By Joel Lee
What is a beach if not a massive collection of tiny grains of sand? Each individual grain is insignificant, but when you put them all together in one place, it’s a lot easier to see the big picture.
The same holds true for money.
We all deal with a lot of fees and costs over the course of our lives. These may seem fine in the moment because they’re relatively small. But if you add them all together, you’d be surprised by how much money you’re actually throwing away.
In this post, we’ll explore 15 lesser-known money leaks that you should plug. Some tips involve cutting expenses out of your life, and other tips involve grabbing money on the table that you didn’t realize was there. I guarantee you’ll find at least one useful tip below!
1. Interest Rates
The average interest rate for a credit card is 18–24%. Let’s say you have $10,000 in credit card debt and you only make minimum payments. At 18%, you’ll pay $2,840 ($1,704 of that in interest) in the first year, but at 24% you’ll pay $3,408 ($2,272 of that in interest).
A huge difference — and that’s just in the first year!
My point is, every percentage point matters when it comes to interest. And you can probably get your interest rate reduced just by asking your credit card provider. It won’t always work, but it works more often than not. One phone call could save you thousands.
2. Late Payment Fees
If you have a history of good standing with your provider, you may be able to ask them to waive such fees. This won’t work if you’ve constantly missed payments, and it has the greatest chance of working the first time you miss one.
3. Annual Credit Card Fees
A $99 annual fee is money that’s thrown away for no good reason. Even a $5 monthly fee adds up to $60 lost every year, again for no good reason. You can always shop around for an equal or better card without such a fee (even if your credit score is abysmal).
4. Savings Accounts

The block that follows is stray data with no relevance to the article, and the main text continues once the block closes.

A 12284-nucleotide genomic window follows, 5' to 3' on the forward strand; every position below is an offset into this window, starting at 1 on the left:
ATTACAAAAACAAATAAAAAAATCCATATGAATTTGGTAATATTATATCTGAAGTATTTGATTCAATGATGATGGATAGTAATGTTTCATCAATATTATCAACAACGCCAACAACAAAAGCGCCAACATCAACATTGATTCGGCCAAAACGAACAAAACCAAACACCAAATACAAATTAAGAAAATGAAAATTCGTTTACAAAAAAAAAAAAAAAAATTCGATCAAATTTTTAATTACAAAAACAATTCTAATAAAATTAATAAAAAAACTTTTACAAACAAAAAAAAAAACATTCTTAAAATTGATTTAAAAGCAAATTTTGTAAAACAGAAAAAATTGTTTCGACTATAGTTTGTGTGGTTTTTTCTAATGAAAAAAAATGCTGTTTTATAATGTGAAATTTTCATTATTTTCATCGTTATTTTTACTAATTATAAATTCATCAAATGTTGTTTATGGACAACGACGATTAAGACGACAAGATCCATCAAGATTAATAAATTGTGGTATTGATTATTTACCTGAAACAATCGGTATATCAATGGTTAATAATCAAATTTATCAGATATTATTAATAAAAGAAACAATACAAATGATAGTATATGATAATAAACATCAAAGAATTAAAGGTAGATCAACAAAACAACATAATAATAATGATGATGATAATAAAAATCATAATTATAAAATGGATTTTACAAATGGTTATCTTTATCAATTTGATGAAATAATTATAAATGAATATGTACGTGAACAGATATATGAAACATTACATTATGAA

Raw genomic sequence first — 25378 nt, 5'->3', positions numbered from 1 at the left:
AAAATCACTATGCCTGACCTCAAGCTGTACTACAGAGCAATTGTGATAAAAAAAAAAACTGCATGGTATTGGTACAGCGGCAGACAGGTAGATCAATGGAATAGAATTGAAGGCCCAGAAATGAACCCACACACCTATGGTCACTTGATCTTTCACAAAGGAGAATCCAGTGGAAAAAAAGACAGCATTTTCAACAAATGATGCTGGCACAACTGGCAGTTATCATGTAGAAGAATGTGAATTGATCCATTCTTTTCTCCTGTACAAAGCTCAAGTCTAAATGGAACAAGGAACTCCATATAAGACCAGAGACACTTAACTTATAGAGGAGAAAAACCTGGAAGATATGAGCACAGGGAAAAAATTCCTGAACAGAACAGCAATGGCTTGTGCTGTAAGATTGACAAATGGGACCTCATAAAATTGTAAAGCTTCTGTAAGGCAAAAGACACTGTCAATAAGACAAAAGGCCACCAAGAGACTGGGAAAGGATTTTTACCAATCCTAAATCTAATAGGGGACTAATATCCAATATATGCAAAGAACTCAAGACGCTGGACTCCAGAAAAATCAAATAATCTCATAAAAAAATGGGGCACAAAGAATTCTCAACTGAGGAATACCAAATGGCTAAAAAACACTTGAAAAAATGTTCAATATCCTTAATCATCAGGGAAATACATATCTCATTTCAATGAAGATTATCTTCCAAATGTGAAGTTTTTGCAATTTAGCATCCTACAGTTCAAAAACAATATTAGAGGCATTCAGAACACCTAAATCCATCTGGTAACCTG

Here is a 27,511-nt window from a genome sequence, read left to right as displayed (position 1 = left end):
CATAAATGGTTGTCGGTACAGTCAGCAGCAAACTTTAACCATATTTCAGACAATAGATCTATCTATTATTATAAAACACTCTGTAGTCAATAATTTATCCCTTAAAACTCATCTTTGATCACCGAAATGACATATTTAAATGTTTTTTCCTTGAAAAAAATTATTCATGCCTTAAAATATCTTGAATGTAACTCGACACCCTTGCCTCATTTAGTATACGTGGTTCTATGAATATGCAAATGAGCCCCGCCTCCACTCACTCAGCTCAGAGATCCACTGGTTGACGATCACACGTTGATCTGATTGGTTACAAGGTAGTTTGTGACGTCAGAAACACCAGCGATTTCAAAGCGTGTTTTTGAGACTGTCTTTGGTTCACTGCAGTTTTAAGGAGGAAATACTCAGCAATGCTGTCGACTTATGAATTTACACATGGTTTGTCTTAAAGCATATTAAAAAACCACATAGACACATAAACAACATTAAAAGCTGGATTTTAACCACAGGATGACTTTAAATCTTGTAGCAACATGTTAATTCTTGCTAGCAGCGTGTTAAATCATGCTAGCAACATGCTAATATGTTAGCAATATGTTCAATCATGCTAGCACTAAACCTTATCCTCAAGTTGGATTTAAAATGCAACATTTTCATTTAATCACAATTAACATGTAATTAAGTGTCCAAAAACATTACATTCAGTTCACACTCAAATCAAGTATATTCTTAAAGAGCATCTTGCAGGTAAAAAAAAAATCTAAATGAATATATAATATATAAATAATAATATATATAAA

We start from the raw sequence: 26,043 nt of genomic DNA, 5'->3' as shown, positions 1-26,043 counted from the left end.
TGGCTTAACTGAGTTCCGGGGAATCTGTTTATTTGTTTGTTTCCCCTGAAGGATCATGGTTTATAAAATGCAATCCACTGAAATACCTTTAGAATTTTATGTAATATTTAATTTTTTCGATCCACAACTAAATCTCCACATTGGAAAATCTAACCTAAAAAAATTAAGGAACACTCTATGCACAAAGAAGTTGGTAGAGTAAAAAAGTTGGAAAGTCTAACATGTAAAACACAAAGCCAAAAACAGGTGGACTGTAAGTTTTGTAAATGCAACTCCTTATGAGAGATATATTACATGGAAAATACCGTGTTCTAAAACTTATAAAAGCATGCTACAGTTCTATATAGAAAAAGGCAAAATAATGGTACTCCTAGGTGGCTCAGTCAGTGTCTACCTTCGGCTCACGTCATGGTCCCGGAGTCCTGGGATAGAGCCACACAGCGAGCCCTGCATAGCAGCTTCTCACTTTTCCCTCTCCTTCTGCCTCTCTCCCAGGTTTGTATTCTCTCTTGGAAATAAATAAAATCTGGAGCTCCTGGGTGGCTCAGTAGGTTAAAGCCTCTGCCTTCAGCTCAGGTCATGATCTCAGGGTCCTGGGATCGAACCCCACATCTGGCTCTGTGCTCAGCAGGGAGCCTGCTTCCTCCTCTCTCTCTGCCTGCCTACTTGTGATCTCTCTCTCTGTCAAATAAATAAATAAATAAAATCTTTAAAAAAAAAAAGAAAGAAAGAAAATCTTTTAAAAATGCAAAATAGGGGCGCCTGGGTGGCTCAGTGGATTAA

Interest rates for savings accounts have been terrible over the past decade. My local bank offers no better than 0.01%. That means stashing away $10,000 will earn me $1 after one whole year. At that point, having an interest rate is almost insulting.
5. Investment Expense Ratios
When you invest in a mutual fund, such as a target date retirement fund, you have something called an expense ratio. This is a fee you pay to the fund manager to cover operating costs. And as you might expect, different funds have different expense ratios.
The average expense ratio is around 1%, but you can find much better deals if you know where to look. Vanguard’s Target Date Fund, for example, only has an expense ratio of 0.18%, making it one of the best values around.
6. No-Contract Mobile Plans
I’m on such a plan and only paying $25 per month for two phones. You’ll have to adjust your habits, such as using Wi-Fi instead of data whenever you can, but it’s not as painful a transition as you’d think. Saving over $100 per month certainly makes up for it.
7. Impulse Shopping
This is also a great way to stop buying gadgets that you’ll regret later. Buyer’s remorse is real, and impulse shopping plays a big role in it. Don’t want to give up shopping altogether? Check out these tips for enjoying tech without spending so much money.